William & Mary Dressing Table


It takes a special kind of crazy (think The Hurt Locker kind of crazy) to appreciate most William & Mary furniture, or so I’m told. Personally, I find much of it to be intriguing because it’s the first period to step out of the frame-and-panel mould.

Dressing tables (or lowboys) got their start during the William & Mary period. As a result, period examples are extravagantly expensive. (In fact, that happens to be the case regardless of the period from which a lowboy hails.) But what you may not know is, generally speaking, the William & Mary period was the only period in which lowboys used case construction. (Read what constitutes case construction, here.)

(Fig. 1) During the William & Mary period, dovetails begin to gain acceptance in building boxes, which lead to a “new” way to build furniture.

It was also during the period that the dovetail joint started to gain in prominence as the method of putting together boxes. When you think about it, a dovetailed box gave cabinetmakers lots of possibilities that just weren’t available before. The construction method was lightweight and allowed the application of many different types of legs or feet. (Fig. 1)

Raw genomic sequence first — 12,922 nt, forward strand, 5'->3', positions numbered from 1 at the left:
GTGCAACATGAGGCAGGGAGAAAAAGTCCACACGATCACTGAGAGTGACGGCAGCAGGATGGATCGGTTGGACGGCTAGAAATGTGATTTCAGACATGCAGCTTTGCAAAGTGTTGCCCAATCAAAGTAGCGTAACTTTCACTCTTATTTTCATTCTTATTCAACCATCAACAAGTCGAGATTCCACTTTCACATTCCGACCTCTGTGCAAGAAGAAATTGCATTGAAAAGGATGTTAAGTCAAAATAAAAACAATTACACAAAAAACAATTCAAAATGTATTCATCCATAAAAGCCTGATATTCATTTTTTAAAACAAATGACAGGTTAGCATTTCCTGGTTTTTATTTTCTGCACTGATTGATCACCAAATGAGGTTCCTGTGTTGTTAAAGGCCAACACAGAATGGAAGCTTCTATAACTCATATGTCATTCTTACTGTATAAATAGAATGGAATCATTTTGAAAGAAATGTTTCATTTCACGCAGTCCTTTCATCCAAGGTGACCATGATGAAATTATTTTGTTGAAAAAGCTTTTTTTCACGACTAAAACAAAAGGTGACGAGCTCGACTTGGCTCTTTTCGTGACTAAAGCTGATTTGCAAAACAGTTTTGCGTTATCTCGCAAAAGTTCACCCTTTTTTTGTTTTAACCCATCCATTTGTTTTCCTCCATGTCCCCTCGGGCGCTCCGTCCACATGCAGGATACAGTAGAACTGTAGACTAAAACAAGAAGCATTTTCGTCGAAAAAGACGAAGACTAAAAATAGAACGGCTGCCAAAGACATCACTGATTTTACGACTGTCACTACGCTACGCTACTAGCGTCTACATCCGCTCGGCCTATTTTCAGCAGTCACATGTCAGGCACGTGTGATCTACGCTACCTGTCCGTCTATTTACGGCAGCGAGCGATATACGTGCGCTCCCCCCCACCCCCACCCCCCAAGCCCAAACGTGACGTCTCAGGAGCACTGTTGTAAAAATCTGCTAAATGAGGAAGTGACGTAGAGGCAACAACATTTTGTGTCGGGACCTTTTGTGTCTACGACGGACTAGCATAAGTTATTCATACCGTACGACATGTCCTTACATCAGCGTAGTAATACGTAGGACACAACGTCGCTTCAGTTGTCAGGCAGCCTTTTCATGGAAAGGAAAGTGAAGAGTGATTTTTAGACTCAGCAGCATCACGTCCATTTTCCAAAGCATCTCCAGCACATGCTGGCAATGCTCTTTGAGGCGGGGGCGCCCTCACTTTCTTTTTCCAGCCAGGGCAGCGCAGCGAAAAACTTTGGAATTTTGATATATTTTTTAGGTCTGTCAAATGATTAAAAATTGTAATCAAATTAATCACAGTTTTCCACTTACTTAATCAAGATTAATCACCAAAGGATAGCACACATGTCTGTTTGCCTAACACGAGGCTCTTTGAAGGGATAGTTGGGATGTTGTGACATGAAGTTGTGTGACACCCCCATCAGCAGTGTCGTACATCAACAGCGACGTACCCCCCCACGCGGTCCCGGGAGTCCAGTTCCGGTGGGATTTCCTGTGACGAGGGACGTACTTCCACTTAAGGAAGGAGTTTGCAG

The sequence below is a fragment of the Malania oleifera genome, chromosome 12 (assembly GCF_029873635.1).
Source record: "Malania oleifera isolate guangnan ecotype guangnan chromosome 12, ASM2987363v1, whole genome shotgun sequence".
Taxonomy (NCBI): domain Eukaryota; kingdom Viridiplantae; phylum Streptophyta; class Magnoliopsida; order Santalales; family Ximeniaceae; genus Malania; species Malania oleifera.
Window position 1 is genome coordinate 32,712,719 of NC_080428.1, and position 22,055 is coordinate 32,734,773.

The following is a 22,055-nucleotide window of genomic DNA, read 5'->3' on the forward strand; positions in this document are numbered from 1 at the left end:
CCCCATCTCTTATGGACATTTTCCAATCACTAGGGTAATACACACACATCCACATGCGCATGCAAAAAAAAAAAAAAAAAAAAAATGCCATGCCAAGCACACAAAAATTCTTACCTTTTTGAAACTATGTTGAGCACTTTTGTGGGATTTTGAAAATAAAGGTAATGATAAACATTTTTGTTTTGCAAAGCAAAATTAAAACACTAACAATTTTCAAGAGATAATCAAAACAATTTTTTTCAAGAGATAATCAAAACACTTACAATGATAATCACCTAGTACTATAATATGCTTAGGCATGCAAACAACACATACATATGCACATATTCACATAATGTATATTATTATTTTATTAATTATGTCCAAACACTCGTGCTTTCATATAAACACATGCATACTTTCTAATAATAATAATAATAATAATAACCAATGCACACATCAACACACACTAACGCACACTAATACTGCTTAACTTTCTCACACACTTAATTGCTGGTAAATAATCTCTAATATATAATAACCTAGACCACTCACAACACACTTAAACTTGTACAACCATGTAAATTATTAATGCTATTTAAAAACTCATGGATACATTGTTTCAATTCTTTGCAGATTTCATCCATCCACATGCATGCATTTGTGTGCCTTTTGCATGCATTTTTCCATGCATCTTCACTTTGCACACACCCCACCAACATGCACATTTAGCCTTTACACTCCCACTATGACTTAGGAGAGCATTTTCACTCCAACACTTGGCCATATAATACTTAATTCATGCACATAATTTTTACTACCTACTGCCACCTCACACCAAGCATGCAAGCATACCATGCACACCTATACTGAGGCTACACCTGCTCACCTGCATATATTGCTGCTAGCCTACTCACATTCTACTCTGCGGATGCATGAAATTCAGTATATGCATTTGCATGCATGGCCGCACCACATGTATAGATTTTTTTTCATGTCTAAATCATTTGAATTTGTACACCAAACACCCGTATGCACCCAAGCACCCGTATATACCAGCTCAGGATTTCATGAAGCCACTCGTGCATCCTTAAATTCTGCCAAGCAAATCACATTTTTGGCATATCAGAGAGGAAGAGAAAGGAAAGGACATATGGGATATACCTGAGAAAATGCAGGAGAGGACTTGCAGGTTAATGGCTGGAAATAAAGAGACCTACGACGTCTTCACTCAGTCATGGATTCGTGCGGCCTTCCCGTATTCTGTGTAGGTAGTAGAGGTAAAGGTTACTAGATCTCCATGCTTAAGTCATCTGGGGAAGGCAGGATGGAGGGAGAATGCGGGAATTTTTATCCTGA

Removing the corner posts that ran from bottom to top of a piece also gave cabinetmakers the ability to stack boxes on top of one another. With all these new possibilities, it’s no wonder they developed new, stylish forms that never before existed. The dressing table, or lowboy, was one of those new forms, but like its big brother the highboy, it lasted in this country only until about the time of the Revolution.

A collector, who happened to be a good friend, decided he wanted to commission a dressing table. The lowboy he chose to have me copy is attributed to John Head of Philadelphia, and was made circa 1725. In order to ensure a proper replica, we received permission to examine the original. When we got the opportunity to get a close-up look, we found many interesting details, and some unexpected construction methods.

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